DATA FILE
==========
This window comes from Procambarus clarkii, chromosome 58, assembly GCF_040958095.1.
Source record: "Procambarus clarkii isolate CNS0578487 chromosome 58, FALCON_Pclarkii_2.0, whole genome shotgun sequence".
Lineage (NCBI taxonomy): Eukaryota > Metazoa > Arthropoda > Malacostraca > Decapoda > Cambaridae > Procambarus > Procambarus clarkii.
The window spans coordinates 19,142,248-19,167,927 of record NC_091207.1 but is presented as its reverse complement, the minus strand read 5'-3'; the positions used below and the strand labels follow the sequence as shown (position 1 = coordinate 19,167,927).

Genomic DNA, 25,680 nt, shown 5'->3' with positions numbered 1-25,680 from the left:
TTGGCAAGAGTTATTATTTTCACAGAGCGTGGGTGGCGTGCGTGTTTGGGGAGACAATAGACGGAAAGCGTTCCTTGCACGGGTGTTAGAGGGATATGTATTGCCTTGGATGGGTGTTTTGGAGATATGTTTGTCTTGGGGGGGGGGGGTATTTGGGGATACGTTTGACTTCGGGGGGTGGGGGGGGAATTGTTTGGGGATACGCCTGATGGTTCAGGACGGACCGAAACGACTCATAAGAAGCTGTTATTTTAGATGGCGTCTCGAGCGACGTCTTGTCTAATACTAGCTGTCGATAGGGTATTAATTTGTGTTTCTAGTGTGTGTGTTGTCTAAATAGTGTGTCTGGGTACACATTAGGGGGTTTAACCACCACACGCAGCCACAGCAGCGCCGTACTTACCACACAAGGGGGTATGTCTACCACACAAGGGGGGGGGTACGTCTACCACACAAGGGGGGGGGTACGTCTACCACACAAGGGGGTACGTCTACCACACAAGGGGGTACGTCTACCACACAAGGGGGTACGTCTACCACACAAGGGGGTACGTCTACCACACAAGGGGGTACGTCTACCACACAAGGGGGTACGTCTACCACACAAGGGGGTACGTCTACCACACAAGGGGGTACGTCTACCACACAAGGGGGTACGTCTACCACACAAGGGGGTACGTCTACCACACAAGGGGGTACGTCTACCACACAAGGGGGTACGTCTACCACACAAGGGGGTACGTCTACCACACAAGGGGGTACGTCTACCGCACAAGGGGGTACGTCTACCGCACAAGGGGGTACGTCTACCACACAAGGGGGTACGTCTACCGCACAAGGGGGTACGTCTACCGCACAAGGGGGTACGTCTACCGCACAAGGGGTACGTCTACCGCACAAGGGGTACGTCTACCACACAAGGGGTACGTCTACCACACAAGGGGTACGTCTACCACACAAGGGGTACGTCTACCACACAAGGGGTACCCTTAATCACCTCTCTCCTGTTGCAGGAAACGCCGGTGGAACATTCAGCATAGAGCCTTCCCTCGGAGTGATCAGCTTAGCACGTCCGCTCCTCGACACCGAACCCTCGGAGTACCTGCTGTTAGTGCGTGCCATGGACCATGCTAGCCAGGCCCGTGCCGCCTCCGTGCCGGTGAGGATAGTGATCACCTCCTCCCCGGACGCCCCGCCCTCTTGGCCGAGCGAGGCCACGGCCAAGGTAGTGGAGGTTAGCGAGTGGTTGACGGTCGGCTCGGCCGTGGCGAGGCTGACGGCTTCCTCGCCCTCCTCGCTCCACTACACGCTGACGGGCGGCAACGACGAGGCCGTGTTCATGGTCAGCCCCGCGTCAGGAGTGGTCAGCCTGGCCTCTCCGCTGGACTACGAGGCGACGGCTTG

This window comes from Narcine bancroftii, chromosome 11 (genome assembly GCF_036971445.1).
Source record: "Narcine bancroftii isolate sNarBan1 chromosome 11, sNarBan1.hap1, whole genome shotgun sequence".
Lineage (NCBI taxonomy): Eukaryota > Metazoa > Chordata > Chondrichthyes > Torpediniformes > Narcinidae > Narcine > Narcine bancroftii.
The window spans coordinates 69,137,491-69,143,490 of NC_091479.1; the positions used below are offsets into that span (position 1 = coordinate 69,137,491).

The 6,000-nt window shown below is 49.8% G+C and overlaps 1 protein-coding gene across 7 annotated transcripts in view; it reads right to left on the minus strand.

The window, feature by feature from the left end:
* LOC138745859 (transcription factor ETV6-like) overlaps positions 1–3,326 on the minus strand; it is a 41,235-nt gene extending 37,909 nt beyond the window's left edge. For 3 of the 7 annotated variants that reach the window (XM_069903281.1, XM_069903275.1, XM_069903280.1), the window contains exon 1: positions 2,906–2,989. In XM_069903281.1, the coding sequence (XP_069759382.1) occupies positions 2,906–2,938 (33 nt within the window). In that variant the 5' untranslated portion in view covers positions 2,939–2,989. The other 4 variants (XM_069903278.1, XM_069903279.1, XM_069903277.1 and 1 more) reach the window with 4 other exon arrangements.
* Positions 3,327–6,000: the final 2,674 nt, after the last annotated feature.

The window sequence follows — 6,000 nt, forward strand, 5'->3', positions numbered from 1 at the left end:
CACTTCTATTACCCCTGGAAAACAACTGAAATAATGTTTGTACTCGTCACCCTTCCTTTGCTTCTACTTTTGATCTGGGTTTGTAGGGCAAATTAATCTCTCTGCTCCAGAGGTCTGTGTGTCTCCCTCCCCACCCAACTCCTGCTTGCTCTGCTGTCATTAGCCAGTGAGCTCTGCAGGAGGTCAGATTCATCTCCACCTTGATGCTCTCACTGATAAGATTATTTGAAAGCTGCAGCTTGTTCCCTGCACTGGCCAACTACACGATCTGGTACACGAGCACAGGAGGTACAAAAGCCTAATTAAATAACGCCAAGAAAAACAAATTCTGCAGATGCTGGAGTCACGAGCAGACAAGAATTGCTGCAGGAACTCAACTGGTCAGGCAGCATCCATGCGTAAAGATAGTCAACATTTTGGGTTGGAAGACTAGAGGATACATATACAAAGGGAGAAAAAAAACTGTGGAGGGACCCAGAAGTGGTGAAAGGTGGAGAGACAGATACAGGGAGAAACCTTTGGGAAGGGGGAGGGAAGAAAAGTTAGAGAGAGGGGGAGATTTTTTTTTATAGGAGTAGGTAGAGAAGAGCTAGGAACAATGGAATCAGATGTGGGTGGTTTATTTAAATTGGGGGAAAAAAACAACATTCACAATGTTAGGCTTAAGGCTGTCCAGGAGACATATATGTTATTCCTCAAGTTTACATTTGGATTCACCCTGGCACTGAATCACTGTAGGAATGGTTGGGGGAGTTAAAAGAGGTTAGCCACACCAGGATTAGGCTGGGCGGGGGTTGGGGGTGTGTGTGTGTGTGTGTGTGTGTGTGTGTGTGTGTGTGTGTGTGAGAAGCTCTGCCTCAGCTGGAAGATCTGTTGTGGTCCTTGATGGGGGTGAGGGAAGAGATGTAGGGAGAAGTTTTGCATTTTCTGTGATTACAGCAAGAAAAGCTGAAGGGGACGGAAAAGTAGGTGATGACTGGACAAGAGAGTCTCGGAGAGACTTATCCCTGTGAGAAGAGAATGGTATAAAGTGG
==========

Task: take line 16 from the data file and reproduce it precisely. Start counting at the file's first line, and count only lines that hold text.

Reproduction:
CACTTCTATTACCCCTGGAAAACAACTGAAATAATGTTTGTACTCGTCACCCTTCCTTTGCTTCTACTTTTGATCTGGGTTTGTAGGGCAAATTAATCTCTCTGCTCCAGAGGTCTGTGTGTCTCCCTCCCCACCCAACTCCTGCTTGCTCTGCTGTCATTAGCCAGTGAGCTCTGCAGGAGGTCAGATTCATCTCCACCTTGATGCTCTCACTGATAAGATTATTTGAAAGCTGCAGCTTGTTCCCTGCACTGGCCAACTACACGATCTGGTACACGAGCACAGGAGGTACAAAAGCCTAATTAAATAACGCCAAGAAAAACAAATTCTGCAGATGCTGGAGTCACGAGCAGACAAGAATTGCTGCAGGAACTCAACTGGTCAGGCAGCATCCATGCGTAAAGATAGTCAACATTTTGGGTTGGAAGACTAGAGGATACATATACAAAGGGAGAAAAAAAACTGTGGAGGGACCCAGAAGTGGTGAAAGGTGGAGAGACAGATACAGGGAGAAACCTTTGGGAAGGGGGAGGGAAGAAAAGTTAGAGAGAGGGGGAGATTTTTTTTTATAGGAGTAGGTAGAGAAGAGCTAGGAACAATGGAATCAGATGTGGGTGGTTTATTTAAATTGGGGGAAAAAAACAACATTCACAATGTTAGGCTTAAGGCTGTCCAGGAGACATATATGTTATTCCTCAAGTTTACATTTGGATTCACCCTGGCACTGAATCACTGTAGGAATGGTTGGGGGAGTTAAAAGAGGTTAGCCACACCAGGATTAGGCTGGGCGGGGGTTGGGGGTGTGTGTGTGTGTGTGTGTGTGTGTGTGTGTGTGTGTGTGTGTGAGAAGCTCTGCCTCAGCTGGAAGATCTGTTGTGGTCCTTGATGGGGGTGAGGGAAGAGATGTAGGGAGAAGTTTTGCATTTTCTGTGATTACAGCAAGAAAAGCTGAAGGGGACGGAAAAGTAGGTGATGACTGGACAAGAGAGTCTCGGAGAGACTTATCCCTGTGAGAAGAGAATGGTATAAAGTGG